Castro is the capital and heart of the Big Island of Chiloe, located in the Lake District, and is the third oldest city in Chile. The location, culture and history make the city an urban centre to know and discover activities.
It was Captain Martín Ruiz de Gamboa and Avendaño who took possession of the archipelago and founded the city of Santiago de Castro, in February of 1567.
In 1788 Castro ceases to be the capital of the Spanish province because of two earthquakes that greatly reduced the city’s population. Ancud was the new provincial capital. But the progress of the Castro area reappeared thanks to logging, fishing and potato production, and together with the construction of the railroad, made it regain its importance as the centre of the archipelago. For 1982 it was again the provincial capital. At present, the Big Island has a population of 43,807 inhabitants (2017), of which about 77.7% live in the city of Castro. It has an urban infrastructure prepared for all its inhabitants and tourists who come every year to be amazed by the magic of the area.
Its geography, the colonial period and the late incorporation into Chilean territory made a mixture of cultures that formed traditional customs and gave a unique identity to the place. Although it is a deeply Catholic people, the inhabitant of the island maintains a complex belief system about the mythical world. Divinities of the water and the forest, magic formulas, sorcerers, shamans and an extensive Chilote (from Chiloe) mythology, coexist with Catholic religiosity. There are many myths that lead you to the dark jungle of the interior of the islands, such as the Trauco or the Fiura, or the deities of the sea, such as the Millalobo or the Pincoya. There are also accounts of the origin of the lands such as the fight between Tentén Vilú and Caicai Vilú in the early days of the world. There is also the Caleuche, boat of dead sailors, or the boatman of Tempilcahue, responsible for crossing the souls of the dead to the underworld. Witchcraft was very important on the island until well into the twentieth century. The sorcerers during the nineteenth century were more powerful and influential than the intendant/mayor of the Island. They were grouped in a secret society called the “Straight Province”, popularly known as the “Majority”, and they had a complex organization that was partially dismantled during the trial of the sorcerers of Chiloe, in 1880.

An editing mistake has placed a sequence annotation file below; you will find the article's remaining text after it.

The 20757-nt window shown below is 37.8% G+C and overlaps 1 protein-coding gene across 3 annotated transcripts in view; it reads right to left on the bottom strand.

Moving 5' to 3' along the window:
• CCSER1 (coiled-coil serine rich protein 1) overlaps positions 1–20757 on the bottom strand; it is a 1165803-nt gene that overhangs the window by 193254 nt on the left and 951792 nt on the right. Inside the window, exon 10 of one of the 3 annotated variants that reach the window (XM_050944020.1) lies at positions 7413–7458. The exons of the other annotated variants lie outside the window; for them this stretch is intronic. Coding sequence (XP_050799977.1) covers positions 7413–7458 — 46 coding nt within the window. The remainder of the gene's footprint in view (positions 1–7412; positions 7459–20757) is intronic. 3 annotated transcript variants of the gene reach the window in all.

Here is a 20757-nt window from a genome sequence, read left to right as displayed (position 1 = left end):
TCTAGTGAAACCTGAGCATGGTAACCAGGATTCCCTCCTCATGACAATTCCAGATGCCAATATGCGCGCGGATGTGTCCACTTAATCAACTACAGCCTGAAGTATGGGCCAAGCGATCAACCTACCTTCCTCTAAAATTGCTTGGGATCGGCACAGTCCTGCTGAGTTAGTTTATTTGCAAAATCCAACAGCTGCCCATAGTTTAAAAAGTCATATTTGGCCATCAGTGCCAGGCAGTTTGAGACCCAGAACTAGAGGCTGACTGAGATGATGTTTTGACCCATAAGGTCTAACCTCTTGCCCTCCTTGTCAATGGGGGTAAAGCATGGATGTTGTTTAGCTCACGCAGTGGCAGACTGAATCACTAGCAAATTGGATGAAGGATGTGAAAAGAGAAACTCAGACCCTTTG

The slow process of opening the island to the rest of the world that began in 1826 with the incorporation of Chiloe into Chilean territory and that accelerated from the 1960s, and was transforming part of the traditions of its inhabitants. The new economic and social aspects and the big influence of the media weakened the old habits of the community, leaving a good number of traditional customs in increasingly remote and isolated places.
The churches of Chiloe, a World Heritage Site, are unique in Latin America because they have a religious architecture of wood. They represent a tradition initiated by the Jesuit Mission in the 17th and 18th centuries, continued and enriched by the Franciscans during the 19th century and which still prevails today. These extraordinary churches are a successful combination of indigenous and European culture, the full integration of their architecture into the landscape and the environment, as well as the spiritual values of the communities. Sixteen churches are considered a National Historic Landmark of Chile, and since 2000, a World Heritage Site by UNESCO.